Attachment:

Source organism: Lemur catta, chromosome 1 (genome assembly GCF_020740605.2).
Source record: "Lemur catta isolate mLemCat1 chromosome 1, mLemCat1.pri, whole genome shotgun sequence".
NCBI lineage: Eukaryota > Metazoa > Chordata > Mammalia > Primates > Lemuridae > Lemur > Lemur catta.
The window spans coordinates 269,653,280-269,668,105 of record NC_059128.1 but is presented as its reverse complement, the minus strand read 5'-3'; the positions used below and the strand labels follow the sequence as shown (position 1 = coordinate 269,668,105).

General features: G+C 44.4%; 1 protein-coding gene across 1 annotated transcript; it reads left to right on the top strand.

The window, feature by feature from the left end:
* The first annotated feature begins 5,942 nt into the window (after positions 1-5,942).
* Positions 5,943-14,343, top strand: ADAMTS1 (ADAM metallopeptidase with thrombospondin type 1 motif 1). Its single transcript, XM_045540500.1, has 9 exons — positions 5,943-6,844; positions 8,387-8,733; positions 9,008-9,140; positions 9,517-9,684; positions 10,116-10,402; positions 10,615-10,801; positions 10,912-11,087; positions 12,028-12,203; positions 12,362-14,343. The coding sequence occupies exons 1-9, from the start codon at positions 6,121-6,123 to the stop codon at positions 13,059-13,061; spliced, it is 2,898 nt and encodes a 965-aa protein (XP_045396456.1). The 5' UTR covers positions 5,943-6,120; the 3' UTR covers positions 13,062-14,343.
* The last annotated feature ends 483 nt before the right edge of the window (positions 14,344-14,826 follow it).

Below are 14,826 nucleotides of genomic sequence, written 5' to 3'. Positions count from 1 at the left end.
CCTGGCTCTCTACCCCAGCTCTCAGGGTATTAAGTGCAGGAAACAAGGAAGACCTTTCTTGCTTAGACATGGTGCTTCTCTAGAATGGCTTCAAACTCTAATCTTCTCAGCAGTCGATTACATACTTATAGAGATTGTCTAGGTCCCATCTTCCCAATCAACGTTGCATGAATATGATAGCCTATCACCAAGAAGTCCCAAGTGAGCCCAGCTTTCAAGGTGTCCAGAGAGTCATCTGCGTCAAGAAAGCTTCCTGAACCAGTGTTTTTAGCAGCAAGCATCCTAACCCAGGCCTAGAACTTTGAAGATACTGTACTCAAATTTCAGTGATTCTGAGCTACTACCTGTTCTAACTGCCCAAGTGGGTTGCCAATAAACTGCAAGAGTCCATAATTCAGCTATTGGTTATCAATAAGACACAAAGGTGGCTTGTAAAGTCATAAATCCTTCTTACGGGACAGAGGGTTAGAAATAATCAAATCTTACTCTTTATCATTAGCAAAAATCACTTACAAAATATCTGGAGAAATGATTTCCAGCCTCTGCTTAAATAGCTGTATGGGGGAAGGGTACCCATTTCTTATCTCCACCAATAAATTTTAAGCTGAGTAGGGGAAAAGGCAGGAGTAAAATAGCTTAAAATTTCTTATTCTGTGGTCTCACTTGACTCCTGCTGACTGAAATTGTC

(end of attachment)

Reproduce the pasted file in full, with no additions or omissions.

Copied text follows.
Source organism: Lemur catta, chromosome 1 (genome assembly GCF_020740605.2).
Source record: "Lemur catta isolate mLemCat1 chromosome 1, mLemCat1.pri, whole genome shotgun sequence".
NCBI lineage: Eukaryota > Metazoa > Chordata > Mammalia > Primates > Lemuridae > Lemur > Lemur catta.
The window spans coordinates 269,653,280-269,668,105 of record NC_059128.1 but is presented as its reverse complement, the minus strand read 5'-3'; the positions used below and the strand labels follow the sequence as shown (position 1 = coordinate 269,668,105).

General features: G+C 44.4%; 1 protein-coding gene across 1 annotated transcript; it reads left to right on the top strand.

The window, feature by feature from the left end:
* The first annotated feature begins 5,942 nt into the window (after positions 1-5,942).
* Positions 5,943-14,343, top strand: ADAMTS1 (ADAM metallopeptidase with thrombospondin type 1 motif 1). Its single transcript, XM_045540500.1, has 9 exons — positions 5,943-6,844; positions 8,387-8,733; positions 9,008-9,140; positions 9,517-9,684; positions 10,116-10,402; positions 10,615-10,801; positions 10,912-11,087; positions 12,028-12,203; positions 12,362-14,343. The coding sequence occupies exons 1-9, from the start codon at positions 6,121-6,123 to the stop codon at positions 13,059-13,061; spliced, it is 2,898 nt and encodes a 965-aa protein (XP_045396456.1). The 5' UTR covers positions 5,943-6,120; the 3' UTR covers positions 13,062-14,343.
* The last annotated feature ends 483 nt before the right edge of the window (positions 14,344-14,826 follow it).

Below are 14,826 nucleotides of genomic sequence, written 5' to 3'. Positions count from 1 at the left end.
CCTGGCTCTCTACCCCAGCTCTCAGGGTATTAAGTGCAGGAAACAAGGAAGACCTTTCTTGCTTAGACATGGTGCTTCTCTAGAATGGCTTCAAACTCTAATCTTCTCAGCAGTCGATTACATACTTATAGAGATTGTCTAGGTCCCATCTTCCCAATCAACGTTGCATGAATATGATAGCCTATCACCAAGAAGTCCCAAGTGAGCCCAGCTTTCAAGGTGTCCAGAGAGTCATCTGCGTCAAGAAAGCTTCCTGAACCAGTGTTTTTAGCAGCAAGCATCCTAACCCAGGCCTAGAACTTTGAAGATACTGTACTCAAATTTCAGTGATTCTGAGCTACTACCTGTTCTAACTGCCCAAGTGGGTTGCCAATAAACTGCAAGAGTCCATAATTCAGCTATTGGTTATCAATAAGACACAAAGGTGGCTTGTAAAGTCATAAATCCTTCTTACGGGACAGAGGGTTAGAAATAATCAAATCTTACTCTTTATCATTAGCAAAAATCACTTACAAAATATCTGGAGAAATGATTTCCAGCCTCTGCTTAAATAGCTGTATGGGGGAAGGGTACCCATTTCTTATCTCCACCAATAAATTTTAAGCTGAGTAGGGGAAAAGGCAGGAGTAAAATAGCTTAAAATTTCTTATTCTGTGGTCTCACTTGACTCCTGCTGACTGAAATTGTC